US Boatbuilding: Sink or Swim

By Joe Hudspeth

Navigating interesting times has the nation’s shipbuilding industry searching in unusual places. The answers could be blowing in the wind. 

Conducting commerce and forecasting the future for shipyards is akin to setting out in uncharted waters. For some, the voyage might prove to be easy sailing with favorable winds. Other times, it can be a rough ride, forcing long and unprogressive diversions. In the worst cases, one might run aground temporarily, hit rock bottom, capsize belly up, or be forced to turn around and give up.
Just as the most skilled sailors know how to watch for and navigate storms, America’s shipyards have also proven to remain fluid and adaptive to the winds of change and current trends. The disappointing pull back of drilling efforts in the Arctic and poor market conditions for the American Gulf of Mexico has collectively created a precarious environment for several of our nation’s yards. Fortunately, many of the most heavily impacted yards appear to be on the right tack to ride out the storm, many through diversification of their work portfolios.
Absence of the Arctic
The low oil prices that, in part, caused things in the Gulf to dry up are also among the factors of safety, environmental, and political concerns that have cast a dim shadow on any polar promise. West Coast shipyard giant, Vigor Industrial, built a large infrastructure in part to provide key support for the Arctic oil and gas offshore trade. Without any definite future plans for oil companies to make a go again in the northern circle, Vigor has nevertheless been able focus their efforts on their repair business and towards ferry construction projects, which has kept their many yard locations busy.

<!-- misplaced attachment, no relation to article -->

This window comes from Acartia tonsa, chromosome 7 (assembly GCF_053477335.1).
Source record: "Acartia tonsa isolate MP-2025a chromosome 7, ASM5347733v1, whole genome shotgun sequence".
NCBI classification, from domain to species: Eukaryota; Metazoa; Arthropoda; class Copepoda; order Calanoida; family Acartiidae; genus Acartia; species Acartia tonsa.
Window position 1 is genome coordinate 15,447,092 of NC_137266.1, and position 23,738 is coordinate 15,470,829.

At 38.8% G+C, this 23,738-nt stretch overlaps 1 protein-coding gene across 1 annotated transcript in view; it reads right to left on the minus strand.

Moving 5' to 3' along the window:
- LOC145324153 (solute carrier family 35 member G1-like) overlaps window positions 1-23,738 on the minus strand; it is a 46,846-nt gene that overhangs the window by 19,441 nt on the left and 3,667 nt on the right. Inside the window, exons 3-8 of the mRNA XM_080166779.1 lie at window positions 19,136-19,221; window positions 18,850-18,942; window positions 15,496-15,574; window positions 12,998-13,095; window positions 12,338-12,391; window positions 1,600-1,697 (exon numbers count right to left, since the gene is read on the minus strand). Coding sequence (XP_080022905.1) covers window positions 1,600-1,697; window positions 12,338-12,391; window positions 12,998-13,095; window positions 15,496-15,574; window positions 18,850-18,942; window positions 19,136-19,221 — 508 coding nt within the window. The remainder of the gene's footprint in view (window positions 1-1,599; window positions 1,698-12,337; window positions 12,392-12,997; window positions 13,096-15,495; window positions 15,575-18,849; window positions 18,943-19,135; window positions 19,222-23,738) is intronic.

Vigor is currently constructing several car ferries for Washington State Ferries, two car daytrip ferries for Alaska Marine Highway System, and a couple of passenger ferries for California’s San Francisco Bay Ferry overseen by the Water Emergency Transportation Authority. Beyond that, key acquisitions of smaller yards have opened up markets in other sectors for this West Coast giant that have markedly diversified and brightened this builder’s portfolio.
Mountain Movers
Gulf builders have faced an even tougher obstacle in redirecting their capabilities to other unaffected and growing segments of the marine industry. The ferry market from coast-to-coast seems to be robust, providing opportunities for many yards nationwide, including those in the Gulf. Conrad Shipyard, for example, has been busy with the recent delivery of a 235’new car and passenger ferry for the Woods Hole Steamship Authority. Separately, Horizon Shipbuilding and Metal Shark have won awards to deliver up to 19 aluminum catamaran passenger ferries to support Hornblower’s new contract with Citywide Ferry Service in New York.
Beyond this, Metal Shark is venturing outside of their core market of smaller military craft and Horizon is shifting focus from the large steel offshore support vessels that they are most typically known for. This project will prove to be one of the most ambitious in recent years and if executed successfully could demonstrate a turning point for the industry. Diversification seems to be the key.
Winds of Change
Those affected most by the slow running oil patch may soon see the idle period end. One place where relief may be waiting is in America’s new offshore wind farms. The first offshore wind farm is nearly complete and the very first turbine has been installed. While the initial farm of 5 turbines is relatively small, many other large scale farms are in the development stage. The obstacles mounted against the realization of domestic, marine-based wind have been substantial. One such issue involves the lack of domestic, Jones Act eligible support vessel infrastructure.